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Interview with Paul Molitor
Paul Molitor photo

Molitor played several positions during his career. He started out as a shortstop, then moved to second base when the briefly-retired Robin Yount returned. Molitor then was moved to third base at the age of 25. During the latter half of his career, he was used primarily as a designated hitter, with occasional games at first base and in the outfield. He played 44% of his career games as a DH.

Molitor was part of a young Milwaukee Brewers team that lost the 1982 World Series in seven games to the St. Louis Cardinals. Molitor batted .355 during the series. In Game 1 of the '82 Series, he had five hits, which set a Major League record. During the 1982 season, he hit .302 and led the American League with 136 runs scored. Molitor also attracted national media attention during his 39-game hitting streak, which ended with Molitor in the on-deck circle when Rick Manning got a game-ending hit to beat the Cleveland Indians on August 26, 1987. Fans booed Manning for driving in the winning run and thus depriving Molitor of one last chance to reach 40 games. The streak continues to stand as the fifth-longest in modern-day baseball history, and remains the longest since Pete Rose's 44-game hit streak in 1978.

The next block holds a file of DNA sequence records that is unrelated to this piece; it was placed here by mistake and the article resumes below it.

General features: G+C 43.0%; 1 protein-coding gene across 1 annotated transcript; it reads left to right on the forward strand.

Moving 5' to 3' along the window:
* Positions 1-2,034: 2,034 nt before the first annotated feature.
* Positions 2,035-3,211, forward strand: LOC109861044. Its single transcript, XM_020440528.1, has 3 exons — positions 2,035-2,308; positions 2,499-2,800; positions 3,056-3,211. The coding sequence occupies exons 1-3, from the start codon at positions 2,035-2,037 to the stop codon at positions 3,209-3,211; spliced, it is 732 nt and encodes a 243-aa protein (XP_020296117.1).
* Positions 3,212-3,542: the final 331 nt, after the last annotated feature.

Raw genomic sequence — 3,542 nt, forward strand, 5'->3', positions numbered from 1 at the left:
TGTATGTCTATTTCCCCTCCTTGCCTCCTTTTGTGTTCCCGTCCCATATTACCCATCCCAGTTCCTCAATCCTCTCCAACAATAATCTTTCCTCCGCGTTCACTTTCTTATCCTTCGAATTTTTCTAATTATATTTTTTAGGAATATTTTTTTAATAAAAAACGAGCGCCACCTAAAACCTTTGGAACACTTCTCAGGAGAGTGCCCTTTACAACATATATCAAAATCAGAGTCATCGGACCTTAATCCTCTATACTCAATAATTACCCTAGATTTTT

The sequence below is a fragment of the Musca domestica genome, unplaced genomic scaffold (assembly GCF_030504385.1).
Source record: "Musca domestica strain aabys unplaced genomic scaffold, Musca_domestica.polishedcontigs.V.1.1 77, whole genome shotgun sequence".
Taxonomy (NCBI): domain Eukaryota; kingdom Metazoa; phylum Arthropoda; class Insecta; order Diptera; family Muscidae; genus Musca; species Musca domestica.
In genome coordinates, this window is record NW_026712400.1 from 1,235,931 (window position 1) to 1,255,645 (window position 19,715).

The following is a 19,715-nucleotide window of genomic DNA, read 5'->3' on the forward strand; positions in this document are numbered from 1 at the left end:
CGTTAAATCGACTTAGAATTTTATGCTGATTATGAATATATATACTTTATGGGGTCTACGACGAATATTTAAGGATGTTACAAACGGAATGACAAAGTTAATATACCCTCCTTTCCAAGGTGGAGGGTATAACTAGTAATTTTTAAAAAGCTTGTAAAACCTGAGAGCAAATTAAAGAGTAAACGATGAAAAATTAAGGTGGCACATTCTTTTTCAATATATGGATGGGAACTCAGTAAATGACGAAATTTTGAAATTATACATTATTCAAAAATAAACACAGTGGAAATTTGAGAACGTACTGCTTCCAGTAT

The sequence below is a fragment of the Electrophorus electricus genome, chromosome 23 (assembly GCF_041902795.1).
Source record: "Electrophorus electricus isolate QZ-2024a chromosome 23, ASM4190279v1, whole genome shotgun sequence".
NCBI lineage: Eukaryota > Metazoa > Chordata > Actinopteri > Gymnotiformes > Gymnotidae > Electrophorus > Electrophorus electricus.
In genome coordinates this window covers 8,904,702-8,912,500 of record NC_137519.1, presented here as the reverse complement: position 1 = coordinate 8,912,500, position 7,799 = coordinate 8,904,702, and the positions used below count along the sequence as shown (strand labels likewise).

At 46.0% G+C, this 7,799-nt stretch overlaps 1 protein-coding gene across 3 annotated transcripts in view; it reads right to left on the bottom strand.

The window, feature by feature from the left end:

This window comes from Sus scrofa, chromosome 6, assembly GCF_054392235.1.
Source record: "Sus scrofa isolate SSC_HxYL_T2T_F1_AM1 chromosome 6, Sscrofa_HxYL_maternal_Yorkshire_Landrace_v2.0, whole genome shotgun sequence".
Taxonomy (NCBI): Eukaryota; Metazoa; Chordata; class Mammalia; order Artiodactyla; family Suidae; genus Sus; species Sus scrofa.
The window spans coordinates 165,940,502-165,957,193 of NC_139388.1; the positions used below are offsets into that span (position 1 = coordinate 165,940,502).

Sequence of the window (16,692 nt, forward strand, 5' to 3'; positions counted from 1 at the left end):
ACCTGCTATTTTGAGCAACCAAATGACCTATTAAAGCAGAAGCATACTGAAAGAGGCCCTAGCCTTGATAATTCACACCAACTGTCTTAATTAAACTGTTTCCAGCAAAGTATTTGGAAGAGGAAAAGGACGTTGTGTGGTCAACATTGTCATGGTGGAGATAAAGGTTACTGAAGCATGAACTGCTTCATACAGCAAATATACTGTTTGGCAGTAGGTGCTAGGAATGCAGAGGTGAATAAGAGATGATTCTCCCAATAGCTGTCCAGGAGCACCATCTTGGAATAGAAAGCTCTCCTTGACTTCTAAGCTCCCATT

Molitor's lifetime statistics include 2,683 games played, 1,782 runs scored, 3,319 hits, 234 home runs, 1,307 runs batted in, a .306 batting average, and 504 stolen bases. He batted .368 in 5 postseason series, and was an all-star seven times. Molitor recorded these statistics while missing nearly 500 games due to various injuries throughout his career.

On June 11, 1999, the Brewers retired Molitor's uniform number 4. During the ceremony at Milwaukee County Stadium, Molitor announced that if he went into the Hall of Fame, he would do so as a Brewer. On January 6, 2004, he was elected to the Hall in his first year of eligibility, with 85.2% of the votes. True to his word, he joined Robin Yount as the only Hall of Famers to be depicted on their plaques with Brewers caps. At the time of his induction, Molitor was the hitting coach for the Seattle Mariners.[2]

In 1999, Molitor ranked No. 99 on The Sporting News' list of the 100 Greatest Baseball Players, and he was nominated as a finalist for the Major League Baseball All-Century Team.

Molitor is one of four players in major-league history with at least 3,000 hits, a .300 lifetime batting average, and 500 stolen bases. The other three are Ty Cobb, Honus Wagner and Eddie Collins. Molitor is the only player ever to accomplish those feats and hit at least 200 home runs. Molitor also is the first player in World Series history to have at least two home runs, two doubles, and two triples in one series (1993).

Information from Wikipedia

 

 

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"Howard Kellman has spent a lifetime in baseball, and through the stories in this book he teaches us valuable lessons such as: if a girl in a bar wants you to take her to Midnight Mass - do it, never use gasoline to dry a field, and always let your wife know when a game goes extra innings. Trust me, it will pay off."
- Howie Rose, Broadcaster, New York Mets
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